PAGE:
Radical media, politics and culture.

The Return of International Times

The Return of International Times
IT (International Times) – Europe’s first underground newspaper, founded in 1966, is back. Irish poet Niall McDevitt is its editor

IT is the only blog with two rooms at the Victoria and Albert Museum. The original newspaper has been archived at the V & A and also made available online. It covers four decades of alternative journalism, cultural criticism, and sheer art anarchism.

Such pieces as J.G. Ballard’s ‘Why I Want to Fuck Ronald Reagan’ and Paolo Lionni’s ‘A Message to the Queen’ showed what could be done by creative journalists, artists, writers and activists inventing their own media.


The new IT is an online magazine for radical poetry/art/prose and in its first few months has featured cutting edge pieces by Heathcote Williams on the Monarchy, Paula Rego on female circumcision, John Kinsella’s ‘Manifesto Against Rapacity’, Niall McDevitt on the hypocrisy of the Dickens bicentennial, and much much more.

IT, which inspired the alternative media of today, is less a newspaper now than a creative/critical forum. It offers radical artistry for a radicalised era. Texts are illustrated by a team of brilliant house artists inc. Mike Lesser, Nick Victor, and Elena Caldera.

IT, as well as reflecting the English scene, is internationalist in outlook. Contributors include Chinese poet Bei Dao, Portuguese artist Paula Rego, Burmese artist Saw Wai, Sebian writer Nina Zivanzevic and pieces by British contributors are often about international themes e.g. ‘The First Opium War’ by South London writer-performer John Crow and 'Putin' by Stroud-based poet Jay Ramsay.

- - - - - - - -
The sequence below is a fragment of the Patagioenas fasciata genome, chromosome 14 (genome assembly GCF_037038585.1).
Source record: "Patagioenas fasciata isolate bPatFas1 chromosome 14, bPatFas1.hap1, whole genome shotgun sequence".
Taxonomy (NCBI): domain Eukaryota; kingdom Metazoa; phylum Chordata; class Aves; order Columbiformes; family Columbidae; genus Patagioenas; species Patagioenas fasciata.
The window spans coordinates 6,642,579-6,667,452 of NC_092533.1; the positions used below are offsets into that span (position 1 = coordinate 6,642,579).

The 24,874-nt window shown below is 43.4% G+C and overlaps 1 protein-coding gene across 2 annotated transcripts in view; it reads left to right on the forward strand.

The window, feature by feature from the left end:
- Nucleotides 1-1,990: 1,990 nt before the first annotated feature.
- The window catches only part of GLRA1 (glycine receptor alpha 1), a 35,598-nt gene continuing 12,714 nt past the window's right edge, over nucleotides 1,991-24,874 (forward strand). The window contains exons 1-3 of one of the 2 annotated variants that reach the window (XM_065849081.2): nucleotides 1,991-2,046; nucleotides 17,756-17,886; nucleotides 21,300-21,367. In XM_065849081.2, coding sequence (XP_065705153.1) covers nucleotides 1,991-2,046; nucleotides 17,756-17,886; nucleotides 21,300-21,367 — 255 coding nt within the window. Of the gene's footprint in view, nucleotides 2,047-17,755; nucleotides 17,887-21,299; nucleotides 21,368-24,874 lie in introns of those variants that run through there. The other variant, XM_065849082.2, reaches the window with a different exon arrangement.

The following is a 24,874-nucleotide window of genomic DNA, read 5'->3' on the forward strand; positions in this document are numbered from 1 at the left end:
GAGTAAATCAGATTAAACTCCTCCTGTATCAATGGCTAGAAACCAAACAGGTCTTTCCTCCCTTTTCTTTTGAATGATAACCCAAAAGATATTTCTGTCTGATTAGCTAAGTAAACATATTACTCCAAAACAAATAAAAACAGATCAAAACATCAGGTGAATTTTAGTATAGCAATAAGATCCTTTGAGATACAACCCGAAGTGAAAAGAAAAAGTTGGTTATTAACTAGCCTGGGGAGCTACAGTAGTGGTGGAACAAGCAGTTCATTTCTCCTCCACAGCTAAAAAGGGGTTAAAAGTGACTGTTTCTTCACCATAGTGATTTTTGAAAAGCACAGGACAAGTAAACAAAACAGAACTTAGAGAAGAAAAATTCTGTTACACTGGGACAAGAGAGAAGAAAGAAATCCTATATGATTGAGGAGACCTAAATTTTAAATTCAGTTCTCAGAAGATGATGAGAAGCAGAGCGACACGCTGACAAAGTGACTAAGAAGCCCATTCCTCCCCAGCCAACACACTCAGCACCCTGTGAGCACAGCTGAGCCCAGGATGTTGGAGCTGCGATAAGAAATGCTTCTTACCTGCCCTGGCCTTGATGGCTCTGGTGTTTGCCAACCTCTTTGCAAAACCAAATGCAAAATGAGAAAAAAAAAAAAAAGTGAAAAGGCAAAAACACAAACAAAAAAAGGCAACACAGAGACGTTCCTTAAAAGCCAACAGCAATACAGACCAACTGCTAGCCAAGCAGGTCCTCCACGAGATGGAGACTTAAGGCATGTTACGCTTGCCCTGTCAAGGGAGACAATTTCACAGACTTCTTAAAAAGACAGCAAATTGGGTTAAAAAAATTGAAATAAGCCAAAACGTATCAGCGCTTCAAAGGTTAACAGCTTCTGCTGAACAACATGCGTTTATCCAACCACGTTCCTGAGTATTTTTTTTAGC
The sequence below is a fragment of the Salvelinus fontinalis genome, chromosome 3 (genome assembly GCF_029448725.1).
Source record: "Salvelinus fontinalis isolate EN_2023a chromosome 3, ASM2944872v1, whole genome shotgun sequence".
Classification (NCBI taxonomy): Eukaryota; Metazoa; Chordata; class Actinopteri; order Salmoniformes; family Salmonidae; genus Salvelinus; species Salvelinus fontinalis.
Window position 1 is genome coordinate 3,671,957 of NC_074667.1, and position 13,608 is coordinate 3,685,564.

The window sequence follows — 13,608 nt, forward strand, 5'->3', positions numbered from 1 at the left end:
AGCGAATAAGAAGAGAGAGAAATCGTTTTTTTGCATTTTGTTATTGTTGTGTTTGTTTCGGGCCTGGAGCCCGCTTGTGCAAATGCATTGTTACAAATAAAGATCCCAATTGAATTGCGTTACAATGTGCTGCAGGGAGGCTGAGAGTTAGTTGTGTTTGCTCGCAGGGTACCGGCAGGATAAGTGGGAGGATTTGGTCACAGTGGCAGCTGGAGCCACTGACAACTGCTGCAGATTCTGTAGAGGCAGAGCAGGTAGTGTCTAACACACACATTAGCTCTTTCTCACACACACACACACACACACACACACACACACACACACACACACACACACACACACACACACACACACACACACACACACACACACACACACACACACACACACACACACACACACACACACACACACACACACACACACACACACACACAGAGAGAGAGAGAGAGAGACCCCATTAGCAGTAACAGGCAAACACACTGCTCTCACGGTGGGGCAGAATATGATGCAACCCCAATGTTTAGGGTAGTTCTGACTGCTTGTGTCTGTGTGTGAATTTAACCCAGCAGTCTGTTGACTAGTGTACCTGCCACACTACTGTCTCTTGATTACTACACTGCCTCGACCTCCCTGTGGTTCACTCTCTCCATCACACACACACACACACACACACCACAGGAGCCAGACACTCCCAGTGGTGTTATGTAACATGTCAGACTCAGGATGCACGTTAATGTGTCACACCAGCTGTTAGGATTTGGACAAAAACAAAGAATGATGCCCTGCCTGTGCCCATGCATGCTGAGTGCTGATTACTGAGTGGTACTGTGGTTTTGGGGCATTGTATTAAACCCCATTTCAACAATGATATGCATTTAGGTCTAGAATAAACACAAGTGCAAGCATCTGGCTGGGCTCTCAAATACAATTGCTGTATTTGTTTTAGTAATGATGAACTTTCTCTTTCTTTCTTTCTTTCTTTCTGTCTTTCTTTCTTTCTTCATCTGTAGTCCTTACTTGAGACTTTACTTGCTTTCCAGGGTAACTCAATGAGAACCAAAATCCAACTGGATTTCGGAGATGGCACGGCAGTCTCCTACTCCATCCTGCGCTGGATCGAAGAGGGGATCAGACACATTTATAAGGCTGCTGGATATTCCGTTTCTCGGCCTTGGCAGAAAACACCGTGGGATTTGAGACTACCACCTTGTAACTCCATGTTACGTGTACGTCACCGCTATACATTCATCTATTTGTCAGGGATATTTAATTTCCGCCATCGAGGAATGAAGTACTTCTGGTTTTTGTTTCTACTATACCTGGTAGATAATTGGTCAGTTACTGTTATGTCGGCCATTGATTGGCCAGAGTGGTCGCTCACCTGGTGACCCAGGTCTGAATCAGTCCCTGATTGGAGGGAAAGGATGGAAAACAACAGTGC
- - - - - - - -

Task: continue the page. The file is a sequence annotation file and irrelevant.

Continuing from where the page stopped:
IT offers a countercultural hub for the most gentrified, domesticated and castrated of the artforms: poetry. IT is completely different from the vast majority of dull, po-faced and inartistic poetry magazines who like to think that political poetry was something that happened in the 1820s, or 1930s at the latest. IT redresses poetry censorship.

For instance, Heathcote Williams’ Royal Babylon is a powerful antidote to Diamond Jubilee jingoism and a major contribution to the debate as to whether England should be a Republic. Helen Moore’s astounding ‘ecopoems’ challenge capitalism’s destruction of natural resources.

IT is now multimedia. For instance, a recent translation of a Surrealist poem by Louis Aragon, ‘Dreams Deams Dreams’ has been set to music and made into a short film. The IT reader can read, listen to, and watch the translation.

Artist Robert Montgomery who glues his anti-capitalist poems onto advertising billboards is also featured via ‘jpegs’ of his graffiti.

IT also excerpts new biographies of important artistic figure such as Seeker! about the theatrical genius Ken Campbell, and A Lucid Dreamer about the great poet Peter Redgrove. IT is pro-genius, and against the confederacy of dunces. It rounds up a lot of disenfranchised voices.

IT can still fulfill a journalistic function. A review by Beryl Bainbridge of Helping Themselves - The Leftwing Middle Classes in Theatre and the Arts, a political critique by playwright Gregory Motton, had been intended for the Guardian; but even though Bainbridge was on her deathbed when she wrote it, the Guardian rejected it. Gregory Motton has since sent it to IT who have published it for the first time, some years after it was written and rejected.

IT is delighted with the response so far. Readership is in the thousands. One contributor, the great Scottish poet Tom Leonard, said he never thought he’d be cheered up by seeing ’a logo’ back in circulation.

As IT is such a historic magazine, we try to reflect what is happening in the present day – Diamond Jubilee, Austerity, Dickens bicentennial, 'Zion Olympics' etc. – but in our own inimitable countercultural style. When readers of the future look back, they’ll know what was really going on and what intelligent people really thought.about it.

A poem ‘Early Christians’ catches the atmosphere at St. Pauls Tent City as protesters prepare to be evicted:

IT will celebrate its 50th birthday in 2016.